An email from a spokesperson in her office to Buttrum says the centre received over 27,000 calls daily over the weekend. It added additional operators to answer questions, as well as agents to book hotels.

“These wait times are expected to come down over the next week, however demand remains high,” the spokesperson wrote.

“At this point you and your daughter should continue to call until you can get through. To ease the load they’re asking for everyone to wait until 48 hours before their flights, but I understand the stress to get it booked as soon as possible.”

The hotel is responsible for transporting travellers from the airport, and providing them with three nights that meet the Public Health Agency of Canada requirements, as well as necessities including meals, telephone and Wi-Fi. 

It also has to report information about the person’s check-in, check-out, and their compliance with the Quarantine Act. 

Here are the phone lines for the hotel room booking system. They are open from 8 a.m. to 11 p.m. ET, seven days a week: 1-800-294-8253 (toll-free within North America) or 1-613-830-2992 (collect outside of North America)  

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Iran indicts 10 over Ukraine plane crash, prosecutor says; Canada demands justice

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DUBAI (Reuters) – Iran has indicted 10 officials over the shooting-down of a Ukrainian passenger plane in January 2020 that killed all 176 people on board, a military prosecutor said on Tuesday.

In a report published last month, Iran’s civil aviation body blamed the crash on a misaligned radar and an error by an air defence operator. Ukraine and Canada, home to many of those who died, criticised the report as insufficient.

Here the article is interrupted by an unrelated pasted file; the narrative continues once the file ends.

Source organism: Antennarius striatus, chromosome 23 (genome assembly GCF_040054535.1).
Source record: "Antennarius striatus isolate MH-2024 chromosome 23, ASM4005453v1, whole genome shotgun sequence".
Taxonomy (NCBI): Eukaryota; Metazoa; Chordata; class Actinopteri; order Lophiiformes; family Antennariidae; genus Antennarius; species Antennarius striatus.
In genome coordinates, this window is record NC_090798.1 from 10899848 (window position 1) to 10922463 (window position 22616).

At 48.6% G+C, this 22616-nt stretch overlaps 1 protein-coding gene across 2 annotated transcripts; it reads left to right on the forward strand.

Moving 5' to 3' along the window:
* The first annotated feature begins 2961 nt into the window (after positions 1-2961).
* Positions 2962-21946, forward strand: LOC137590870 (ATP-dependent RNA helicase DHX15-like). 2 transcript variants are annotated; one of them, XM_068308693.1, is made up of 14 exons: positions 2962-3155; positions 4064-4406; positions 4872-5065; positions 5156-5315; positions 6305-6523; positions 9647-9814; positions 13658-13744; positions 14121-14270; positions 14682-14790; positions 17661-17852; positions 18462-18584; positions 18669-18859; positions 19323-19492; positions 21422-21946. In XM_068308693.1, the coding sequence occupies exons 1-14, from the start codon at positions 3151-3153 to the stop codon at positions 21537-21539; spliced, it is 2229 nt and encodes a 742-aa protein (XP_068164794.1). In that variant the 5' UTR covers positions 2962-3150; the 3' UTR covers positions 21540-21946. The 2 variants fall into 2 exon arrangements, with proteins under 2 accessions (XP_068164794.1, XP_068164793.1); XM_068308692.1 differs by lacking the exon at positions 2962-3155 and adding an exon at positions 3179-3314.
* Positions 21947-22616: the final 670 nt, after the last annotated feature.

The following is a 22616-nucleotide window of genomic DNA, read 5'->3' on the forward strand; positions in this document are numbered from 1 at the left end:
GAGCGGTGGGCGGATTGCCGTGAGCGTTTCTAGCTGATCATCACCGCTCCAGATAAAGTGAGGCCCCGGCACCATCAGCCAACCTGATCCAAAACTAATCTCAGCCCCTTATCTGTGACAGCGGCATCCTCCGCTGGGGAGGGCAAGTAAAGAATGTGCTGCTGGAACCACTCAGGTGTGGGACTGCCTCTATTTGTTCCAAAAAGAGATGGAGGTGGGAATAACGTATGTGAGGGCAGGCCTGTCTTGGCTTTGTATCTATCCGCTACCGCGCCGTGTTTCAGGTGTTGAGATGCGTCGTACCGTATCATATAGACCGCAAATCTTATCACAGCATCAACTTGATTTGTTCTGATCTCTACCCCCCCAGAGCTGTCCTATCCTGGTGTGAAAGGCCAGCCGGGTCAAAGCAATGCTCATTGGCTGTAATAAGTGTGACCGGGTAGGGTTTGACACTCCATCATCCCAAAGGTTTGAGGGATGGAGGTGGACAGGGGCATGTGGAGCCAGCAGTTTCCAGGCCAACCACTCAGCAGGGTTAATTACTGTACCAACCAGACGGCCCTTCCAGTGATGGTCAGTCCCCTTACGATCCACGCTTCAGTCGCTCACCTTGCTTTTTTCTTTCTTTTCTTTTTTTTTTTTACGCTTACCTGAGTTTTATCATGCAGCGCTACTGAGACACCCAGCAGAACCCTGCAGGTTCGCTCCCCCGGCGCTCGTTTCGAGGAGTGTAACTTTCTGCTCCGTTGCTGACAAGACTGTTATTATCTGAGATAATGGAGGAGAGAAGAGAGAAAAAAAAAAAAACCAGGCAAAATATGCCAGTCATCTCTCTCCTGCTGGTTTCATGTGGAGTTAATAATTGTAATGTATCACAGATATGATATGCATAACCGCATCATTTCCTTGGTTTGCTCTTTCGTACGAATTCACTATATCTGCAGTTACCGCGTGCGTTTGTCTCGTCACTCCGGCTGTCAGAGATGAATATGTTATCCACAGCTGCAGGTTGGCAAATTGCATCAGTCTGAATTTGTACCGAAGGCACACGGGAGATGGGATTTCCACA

“Indictments have been issued for 10 officials involved in the crash of the Ukrainian plane…and necessary decisions will be taken in court,” Gholam Abbas Torki, the outgoing military prosecutor for Tehran province, was quoted as saying by the semi-official news agency ISNA. He did not elaborate.

In Ottawa, Canadian Prime Minister Justin Trudeau said he was “tremendously concerned about the lack of accountability” from Iran about the disaster.

Canada, along with its partners, will continue to press Tehran to deliver justice and compensation for families of the victims, he told a briefing when asked about the indictments.

Iran’s Revolutionary Guards shot down the Ukraine International Airlines flight on Jan. 8, 2020, shortly after it took off from Tehran Airport.

The Iranian government later said the shooting-down was a “disastrous mistake” by its forces at a time when they were on high alert in a regional confrontation with the United States.

Iran was on edge about possible attacks after it fired missiles at Iraqi bases housing U.S. forces in retaliation for the killing days before of its most powerful military commander, Qassem Soleimani, in a U.S. missile strike at Baghdad airport.

 

(Reporting by Dubai newsroom and David Ljunggren in Ottawa; Editing by Gareth Jones and Mark Heinrich)

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Canadian oil producers CNRL, Cenovus plan new emissions targets, no pivot to renewables

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CNRL

By Rod Nickel and Nia Williams

WINNIPEG, Manitoba (Reuters) -Canadian Natural Resources Ltd (CNRL) and Cenovus Energy Inc, two of Canada‘s biggest oil producers, said on Tuesday they would set new goals to reduce greenhouse gas emissions but not pivot away from their core businesses.

Oil sands producers, which extract some of the world’s most carbon-intense crude, face investor pressure to reduce their environmental impact. Prime Minister Justin Trudeau plans to raise Canada‘s carbon price steeply over time to position the country for carbon-neutral status by 2050.